The most generous among America’s richest billionaires give away more than 10% of their fortunes. Some of them are doing their best to give away all of it — or at least as much as they can while they’re still alive.
There are, of course, plenty of wealthy people who some think don’t give away enough. On the other end of that spectrum are people like Jeff Bezos’ ex-wife MacKenzie Scott, a newbie to the billionaire class who has established herself as the most generous person in the post-COVID-19 world. This article shines a light on people like her, Bill and Melinda Gates and many others who are giving back.
Using data from Forbes’ America’s Top Givers list, GOBankingRates identified the billionaires who set an example for others by giving away big sums of money.
MacKenzie Scott’s $5.83 billion in lifetime giving isn’t particularly impressive compared to the likes of Warren Buffett, but he’s been a zillionaire forever. Scott only joined the world’s richest billionaires upon finalizing her divorce from Jeff Bezos in 2019. During the short time between then and now, she has out-donated every other billionaire by a mile. She gave out more grants in six months than the Gates Foundation awards in a year, and the Gates Foundation is like the Walmart of philanthropy. When the Black Lives Matter protests erupted in the summer of 2020, Scott gave almost $1.7 billion to 119 racial and social justice organizations. In December of the same year, she announced she’d donated about $4.2 billion to nearly 400 organizations across all 50 states.
MacKenzie Scott is the new kid in town who everybody in the billionaire club has their eye on. Warren Buffett, however, has been there for a long time — and when it comes to giving money away, there is no close second to the Oracle of Omaha. Buffett has offloaded nearly $41 billion over the course of his long and storied career as the boss of Berkshire Hathaway. A lot of that is funneled through the Bill and Melinda Gates Foundation, with billions more worth of stock going to philanthropic foundations established by his children and late wife. Along with Bill Gates, Buffett launched the Giving Pledge in 2010, the ultimate rich givers club.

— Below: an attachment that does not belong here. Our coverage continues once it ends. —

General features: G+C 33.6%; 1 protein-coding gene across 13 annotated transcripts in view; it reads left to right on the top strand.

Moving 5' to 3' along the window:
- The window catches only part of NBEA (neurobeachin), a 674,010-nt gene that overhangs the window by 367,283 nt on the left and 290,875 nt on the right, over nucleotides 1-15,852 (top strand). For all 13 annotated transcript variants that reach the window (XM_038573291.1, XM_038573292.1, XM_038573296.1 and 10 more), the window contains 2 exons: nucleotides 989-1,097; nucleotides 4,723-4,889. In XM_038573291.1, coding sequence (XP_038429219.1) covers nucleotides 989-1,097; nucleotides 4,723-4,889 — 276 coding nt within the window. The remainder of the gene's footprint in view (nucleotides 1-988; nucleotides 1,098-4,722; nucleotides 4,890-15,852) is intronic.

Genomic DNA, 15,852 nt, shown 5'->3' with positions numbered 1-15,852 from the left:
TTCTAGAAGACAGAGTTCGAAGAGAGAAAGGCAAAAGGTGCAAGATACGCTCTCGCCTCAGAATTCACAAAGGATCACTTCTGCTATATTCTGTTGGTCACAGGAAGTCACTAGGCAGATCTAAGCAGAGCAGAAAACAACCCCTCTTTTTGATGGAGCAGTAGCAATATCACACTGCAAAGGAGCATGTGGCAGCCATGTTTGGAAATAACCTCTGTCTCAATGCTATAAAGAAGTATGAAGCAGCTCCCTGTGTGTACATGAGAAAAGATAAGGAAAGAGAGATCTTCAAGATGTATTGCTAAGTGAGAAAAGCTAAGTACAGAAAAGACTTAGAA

Bill and Melinda Gates
Warren Buffett has given away more of his personal wealth than anyone, but Bill and Melinda Gates hold the distinction of helming the largest private charitable foundation in the world. It is through the Bill and Melinda Gates Foundation, after all, that so much of Buffett’s money — and that of so many others — is transformed into grants that are ready for distribution to organizations on the ground. The foundation gives about $5 billion in grants every year and the Gateses themselves have given away nearly $30 billion of their own money. During the pandemic, they shifted the foundation’s priorities toward COVID-19 suppression and relief.
Bill Gates and Warren Buffett have given tens of billions of dollars away to charity — admirable, to say the least. But both Gates and Buffett have also managed to hang onto more than $100 billion each. George Soros, on the other hand, is one of the rare lopsided billionaires who has given away more than he has kept. He’s worth about $8.6 billion but he’s donated almost double that amount — about $16.8 billion in lifetime giving. A politically polarizing individual, the hedge fund tycoon’s pet causes often focus on racial justice and social change.